There seem to be fewer and fewer traits that we can consider to be uniquely human. Our closest relatives, chimpanzees and bonobos, seem to in many ways match us completely. They have tool use, self awareness, complex social systems, and even war. All of our good and bad traits are mirrored in their behavior, and it is sometimes hard to find an aspect of us that they have not demonstrated to some degree. Some people might bring up our use of fire and cooking, as that must surely be a human thing that no other animal can do, but you would be wrong, It turns out that there is a non-human primate out there who can not only build his own fires, but also cook up a nice meal for himself, among various other unique abilities, further tearing down the walls between us.
The male bonobo known as Kanzi was born in 1980 at Yerkes Field Station at Emory University in Atlanta, Georgia and had a bit of an unusual and turbulent youth. He was stolen from his mother at a very young age by another female of the group by the name of Matata, the chief leader of the group, and it was under her care that his unique talents would become known. They would be moved to the Ape Cognition and Conservation Initiative (ACCI), formerly the Great Ape Trust, in Des Moines, Iowa, where at the time, researchers were using Matata in an experiment to teach her language through keyboard lexigrams, which are basically symbols corresponding to objects or ideas. She had been undergoing constant training in communication through these lexigrams but had been struggling to pick up the 10 words researchers were trying to teach her. During these sessions, little Kanzi was just off on his own, seemingly completely disinterested in what the researchers and his adoptive mother were doing, off in his own little world, but then he would surprise everyone.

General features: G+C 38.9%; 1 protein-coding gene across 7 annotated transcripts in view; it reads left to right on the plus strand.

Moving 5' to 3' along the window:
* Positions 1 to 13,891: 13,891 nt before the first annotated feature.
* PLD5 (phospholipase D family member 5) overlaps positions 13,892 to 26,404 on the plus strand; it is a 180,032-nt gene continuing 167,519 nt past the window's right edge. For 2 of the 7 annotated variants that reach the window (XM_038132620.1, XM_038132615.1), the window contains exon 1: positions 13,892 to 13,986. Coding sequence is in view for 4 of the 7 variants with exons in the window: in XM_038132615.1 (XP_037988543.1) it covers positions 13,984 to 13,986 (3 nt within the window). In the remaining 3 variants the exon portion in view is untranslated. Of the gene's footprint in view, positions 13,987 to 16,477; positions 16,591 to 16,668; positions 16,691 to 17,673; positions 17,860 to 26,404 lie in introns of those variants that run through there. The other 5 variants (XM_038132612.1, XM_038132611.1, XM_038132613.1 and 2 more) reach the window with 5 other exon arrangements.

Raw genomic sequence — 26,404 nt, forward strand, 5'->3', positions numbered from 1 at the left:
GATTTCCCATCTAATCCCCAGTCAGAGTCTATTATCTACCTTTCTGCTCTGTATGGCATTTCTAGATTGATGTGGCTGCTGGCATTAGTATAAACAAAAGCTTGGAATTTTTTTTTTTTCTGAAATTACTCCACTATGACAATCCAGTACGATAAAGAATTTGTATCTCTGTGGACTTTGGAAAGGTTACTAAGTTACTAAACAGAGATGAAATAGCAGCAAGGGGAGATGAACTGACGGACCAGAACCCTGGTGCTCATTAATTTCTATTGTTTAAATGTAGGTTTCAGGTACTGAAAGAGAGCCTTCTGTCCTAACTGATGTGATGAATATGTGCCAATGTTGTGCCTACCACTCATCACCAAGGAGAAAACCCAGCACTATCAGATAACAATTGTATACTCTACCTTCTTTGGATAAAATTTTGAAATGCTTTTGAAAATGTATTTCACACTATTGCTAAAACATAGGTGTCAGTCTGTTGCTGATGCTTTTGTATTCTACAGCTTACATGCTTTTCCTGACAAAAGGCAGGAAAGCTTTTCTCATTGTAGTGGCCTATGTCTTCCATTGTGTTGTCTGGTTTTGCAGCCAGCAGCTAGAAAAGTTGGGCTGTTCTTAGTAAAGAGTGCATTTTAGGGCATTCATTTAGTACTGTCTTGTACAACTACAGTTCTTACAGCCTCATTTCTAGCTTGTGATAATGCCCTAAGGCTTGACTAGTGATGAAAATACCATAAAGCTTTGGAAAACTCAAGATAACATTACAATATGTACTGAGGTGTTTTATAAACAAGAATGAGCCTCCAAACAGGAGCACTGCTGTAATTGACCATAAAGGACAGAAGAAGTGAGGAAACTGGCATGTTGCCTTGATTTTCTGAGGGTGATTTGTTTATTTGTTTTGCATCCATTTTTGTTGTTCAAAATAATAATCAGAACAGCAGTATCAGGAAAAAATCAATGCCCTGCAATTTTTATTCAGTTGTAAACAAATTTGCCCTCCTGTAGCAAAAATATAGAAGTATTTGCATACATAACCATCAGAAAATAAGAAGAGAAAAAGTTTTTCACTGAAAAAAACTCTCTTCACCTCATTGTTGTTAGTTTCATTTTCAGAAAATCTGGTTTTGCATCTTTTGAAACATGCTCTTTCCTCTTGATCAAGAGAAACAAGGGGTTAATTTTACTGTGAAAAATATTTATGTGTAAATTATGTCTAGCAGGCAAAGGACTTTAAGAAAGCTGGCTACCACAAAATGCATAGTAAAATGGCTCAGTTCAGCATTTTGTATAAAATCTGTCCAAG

One day, during a break for Matata, Kanzi approached the lexigram keyboard and quickly began competently using the 10 lexigrams that the researchers had been trying to teach Matata. The researchers were baffled, as not only was this the first time a bobobo had demonstrated this ability to use language, but he hadn’t even been formally taught it, rather picking it up naturalistically through observation alone. Kanzi quickly picked up more lexigrams until he could use over 200 of them, able to hear spoken words and point to the correct ones almost without fail. Indeed, his ability to understand spoken words was highly advanced, equal to or beyond that of a 2-year-old human child. One of the main researchers who works with Kanzi, Dr. Sue Savage-Rumbaugh, Kanzi, has said he has shown a remarkable ability to "understand individual spoken words and how they are used in novel sentences," following complex commands that are spoken to him. She offers as one example that if he has a carrot next to him but is told to go get the one in the microwave, he will get up, go to the microwave, retrieve the carrot and bring it back. In one experiment giving him 600 spoken instructions asking him to deal with familiar objects in various novel ways, Kanzi was correct 74% of the time, whereas a 2-year-old girl used in the study was only 65% accurate. Presently Kanzi understands over 3,000 spoken words and can “say” close to 500 words by pointing to lexigrams.